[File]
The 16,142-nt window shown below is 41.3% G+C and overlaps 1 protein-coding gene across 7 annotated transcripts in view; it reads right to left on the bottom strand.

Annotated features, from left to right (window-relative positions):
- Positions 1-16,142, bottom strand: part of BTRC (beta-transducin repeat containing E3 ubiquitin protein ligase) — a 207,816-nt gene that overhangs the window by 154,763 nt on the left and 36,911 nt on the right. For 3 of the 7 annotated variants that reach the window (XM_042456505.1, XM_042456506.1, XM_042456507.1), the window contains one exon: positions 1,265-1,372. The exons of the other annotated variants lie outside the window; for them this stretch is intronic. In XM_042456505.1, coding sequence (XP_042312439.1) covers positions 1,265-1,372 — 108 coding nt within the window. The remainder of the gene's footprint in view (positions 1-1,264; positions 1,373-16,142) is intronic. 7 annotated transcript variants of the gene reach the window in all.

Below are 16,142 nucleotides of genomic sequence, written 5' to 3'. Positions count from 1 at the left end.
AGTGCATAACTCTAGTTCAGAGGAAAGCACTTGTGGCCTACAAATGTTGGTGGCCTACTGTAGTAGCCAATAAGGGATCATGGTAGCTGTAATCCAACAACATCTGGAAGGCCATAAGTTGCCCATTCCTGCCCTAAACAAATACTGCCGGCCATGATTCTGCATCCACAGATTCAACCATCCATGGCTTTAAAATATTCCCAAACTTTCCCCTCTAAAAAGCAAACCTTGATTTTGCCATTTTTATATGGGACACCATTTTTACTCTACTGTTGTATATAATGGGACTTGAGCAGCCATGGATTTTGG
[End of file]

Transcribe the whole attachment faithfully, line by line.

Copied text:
The 16,142-nt window shown below is 41.3% G+C and overlaps 1 protein-coding gene across 7 annotated transcripts in view; it reads right to left on the bottom strand.

Annotated features, from left to right (window-relative positions):
- Positions 1-16,142, bottom strand: part of BTRC (beta-transducin repeat containing E3 ubiquitin protein ligase) — a 207,816-nt gene that overhangs the window by 154,763 nt on the left and 36,911 nt on the right. For 3 of the 7 annotated variants that reach the window (XM_042456505.1, XM_042456506.1, XM_042456507.1), the window contains one exon: positions 1,265-1,372. The exons of the other annotated variants lie outside the window; for them this stretch is intronic. In XM_042456505.1, coding sequence (XP_042312439.1) covers positions 1,265-1,372 — 108 coding nt within the window. The remainder of the gene's footprint in view (positions 1-1,264; positions 1,373-16,142) is intronic. 7 annotated transcript variants of the gene reach the window in all.

Below are 16,142 nucleotides of genomic sequence, written 5' to 3'. Positions count from 1 at the left end.
AGTGCATAACTCTAGTTCAGAGGAAAGCACTTGTGGCCTACAAATGTTGGTGGCCTACTGTAGTAGCCAATAAGGGATCATGGTAGCTGTAATCCAACAACATCTGGAAGGCCATAAGTTGCCCATTCCTGCCCTAAACAAATACTGCCGGCCATGATTCTGCATCCACAGATTCAACCATCCATGGCTTTAAAATATTCCCAAACTTTCCCCTCTAAAAAGCAAACCTTGATTTTGCCATTTTTATATGGGACACCATTTTTACTCTACTGTTGTATATAATGGGACTTGAGCAGCCATGGATTTTGG